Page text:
Cross-country ski
with Elevation

Cross-country Ski with Elevation. Use your full range of motion for this ski, then forcefully pull the straight legs to center. Repeat. Repeat. Repeat.

Tuck Ski Together. Begin by tucking the feet under your body before going into a full range of motion ski then bringing the straight legs to center. Add some speed and perform the move smoothly. If you are a swimmer you will recognize this as a vertical scissors kick. For non-swimmers, a common mistake is going back into a tuck before the straight legs come together; this takes the power and elevation out of the move.

Frog Kick. This is another move swimmers will be familiar with. Begin by lifting the knees wide to the sides. Straighten the legs into a full range of motion jacks position. Then forcefully accelerate the straight legs to center. Again, a common mistake is tucking the knees back up before the straight legs come together, and then the move is essentially a jacks tuck.

Breaststroke Kick. Instead of lifting the knees wide to the sides as in the frog kick, lift the heels up in back. Then straighten the legs into a full range of motion jacks position and forcefully accelerate the straight legs to center. Both the breaststroke kick and the frog kick are lateral moves, but in the breaststroke kick the legs lift in back first and in the frog kick the knees lift to the sides first.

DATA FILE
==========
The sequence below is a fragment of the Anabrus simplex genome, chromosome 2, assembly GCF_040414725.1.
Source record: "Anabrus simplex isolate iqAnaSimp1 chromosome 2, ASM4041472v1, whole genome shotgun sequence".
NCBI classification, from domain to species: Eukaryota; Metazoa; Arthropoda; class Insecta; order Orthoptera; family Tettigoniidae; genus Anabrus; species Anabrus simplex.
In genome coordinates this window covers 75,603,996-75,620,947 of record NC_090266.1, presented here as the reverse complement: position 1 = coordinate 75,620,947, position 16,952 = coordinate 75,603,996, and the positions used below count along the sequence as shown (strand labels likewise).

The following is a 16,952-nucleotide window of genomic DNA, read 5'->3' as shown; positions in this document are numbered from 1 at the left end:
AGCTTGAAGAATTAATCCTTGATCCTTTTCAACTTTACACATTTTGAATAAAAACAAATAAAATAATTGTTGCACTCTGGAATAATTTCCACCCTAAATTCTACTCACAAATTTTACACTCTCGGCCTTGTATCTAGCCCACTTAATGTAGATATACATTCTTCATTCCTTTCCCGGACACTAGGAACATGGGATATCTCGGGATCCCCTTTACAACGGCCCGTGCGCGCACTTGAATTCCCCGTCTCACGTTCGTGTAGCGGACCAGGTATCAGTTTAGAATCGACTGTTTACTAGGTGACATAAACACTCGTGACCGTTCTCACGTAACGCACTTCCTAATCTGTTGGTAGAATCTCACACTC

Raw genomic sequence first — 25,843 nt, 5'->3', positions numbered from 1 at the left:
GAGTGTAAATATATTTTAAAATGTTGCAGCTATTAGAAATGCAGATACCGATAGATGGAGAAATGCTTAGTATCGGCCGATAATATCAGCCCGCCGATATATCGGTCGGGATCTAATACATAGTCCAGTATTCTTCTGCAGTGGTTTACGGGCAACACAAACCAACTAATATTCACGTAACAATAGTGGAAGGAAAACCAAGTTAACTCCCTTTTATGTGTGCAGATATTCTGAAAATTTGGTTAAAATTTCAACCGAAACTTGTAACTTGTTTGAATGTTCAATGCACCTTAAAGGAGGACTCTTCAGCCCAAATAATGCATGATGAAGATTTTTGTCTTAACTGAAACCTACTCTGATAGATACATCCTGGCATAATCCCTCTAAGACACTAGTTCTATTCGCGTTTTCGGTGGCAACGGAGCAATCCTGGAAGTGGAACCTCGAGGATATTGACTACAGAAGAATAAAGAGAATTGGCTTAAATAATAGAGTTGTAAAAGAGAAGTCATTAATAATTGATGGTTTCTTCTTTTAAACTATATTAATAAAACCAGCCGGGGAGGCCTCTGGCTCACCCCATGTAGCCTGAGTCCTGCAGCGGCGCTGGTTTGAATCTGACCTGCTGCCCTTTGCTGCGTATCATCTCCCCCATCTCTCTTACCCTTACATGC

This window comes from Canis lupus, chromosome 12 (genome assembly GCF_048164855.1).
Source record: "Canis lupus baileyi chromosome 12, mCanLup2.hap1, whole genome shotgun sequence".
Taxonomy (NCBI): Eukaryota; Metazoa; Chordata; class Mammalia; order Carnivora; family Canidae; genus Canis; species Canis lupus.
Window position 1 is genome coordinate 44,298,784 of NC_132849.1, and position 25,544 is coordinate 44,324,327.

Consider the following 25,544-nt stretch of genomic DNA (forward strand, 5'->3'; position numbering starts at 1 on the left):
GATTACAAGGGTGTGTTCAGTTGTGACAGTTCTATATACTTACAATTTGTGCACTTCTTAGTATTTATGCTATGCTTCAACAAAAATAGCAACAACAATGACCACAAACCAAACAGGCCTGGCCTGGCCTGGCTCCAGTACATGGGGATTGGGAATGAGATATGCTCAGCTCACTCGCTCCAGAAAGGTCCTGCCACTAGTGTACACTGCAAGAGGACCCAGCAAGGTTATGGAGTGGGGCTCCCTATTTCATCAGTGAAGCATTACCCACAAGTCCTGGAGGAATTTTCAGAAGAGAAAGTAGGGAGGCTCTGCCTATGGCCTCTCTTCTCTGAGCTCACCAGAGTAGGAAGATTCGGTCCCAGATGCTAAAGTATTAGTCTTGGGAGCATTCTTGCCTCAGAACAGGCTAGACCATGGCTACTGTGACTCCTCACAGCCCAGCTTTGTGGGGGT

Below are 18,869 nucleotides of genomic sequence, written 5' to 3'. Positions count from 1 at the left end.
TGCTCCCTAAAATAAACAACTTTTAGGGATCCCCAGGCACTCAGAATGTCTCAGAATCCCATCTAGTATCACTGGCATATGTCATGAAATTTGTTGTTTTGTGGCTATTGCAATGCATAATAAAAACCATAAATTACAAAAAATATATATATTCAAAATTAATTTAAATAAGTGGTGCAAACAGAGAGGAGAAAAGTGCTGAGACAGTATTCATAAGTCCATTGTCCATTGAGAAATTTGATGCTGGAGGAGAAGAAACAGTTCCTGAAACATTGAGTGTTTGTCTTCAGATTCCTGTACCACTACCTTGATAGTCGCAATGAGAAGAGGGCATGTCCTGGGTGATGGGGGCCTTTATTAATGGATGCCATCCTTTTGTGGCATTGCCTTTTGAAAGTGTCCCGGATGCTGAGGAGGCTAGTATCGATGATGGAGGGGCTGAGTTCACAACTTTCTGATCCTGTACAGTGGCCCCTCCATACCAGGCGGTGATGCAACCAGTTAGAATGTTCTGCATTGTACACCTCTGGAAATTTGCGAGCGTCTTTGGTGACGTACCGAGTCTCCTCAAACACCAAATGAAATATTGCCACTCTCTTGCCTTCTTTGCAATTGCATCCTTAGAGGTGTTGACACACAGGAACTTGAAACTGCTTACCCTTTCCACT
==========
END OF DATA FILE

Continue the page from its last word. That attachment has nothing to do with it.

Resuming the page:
Side to Side. Begin by tucking your feet under you. Then extend both legs to one side in a side-lying position. Tuck again and extend both legs to the other side. Try to keep the feet close together. Foam dumbbells held out to the sides assist with stabilization for this exercise. It can be performed without dumbbells; in that case stabilize with a scull.

Abdominal Pike and Spine Extension. This is my favorite move for working the abdominals and erector spinae. Begin by tucking your feet under you. Then go into a pike, or a capital letter “L” position. Tuck again and extend both legs 45 degrees to the back. Try to keep the feet close together. Foam dumbbells held end to end on the surface of the water assist with stabilization; keep them on the surface of the water and let your abdominals do the work. This exercise can be performed without dumbbells; in that case stabilize with a scull.

Burpee: 1. Plank
2. Tuck
3. Drop the legs
4. Elevate

Burpees. This is a fun move! You need to use a noodle, preferably one of the denser more buoyant ones. Begin in a plank position. Tuck the feet under you and then drop the legs down to neutral, letting the noodle rise toward the surface. Push the noodle back down and flutter kick to lift the shoulders out of the water. Tuck your feet under you again and go back into a plank position.

Once you get comfortable in deep water you can really get a great workout. I enjoy the freedom of moving without my feet touching the floor. The late John Spannuth, the founder of the US Water Fitness Association, compared deep water exercise to flying. If you would like to know more about deep water exercise, check out my books. Water Fitness Lesson Plans and Choreography has lots of photographs and cues that tell you what muscles you are working. Water Fitness Progressions tells you how to progress your exercises from basic to high intensity interval training, plus lesson plans using various types of equipment.

See you in the deep end!

Author/Instructor Photo
Chris Alexander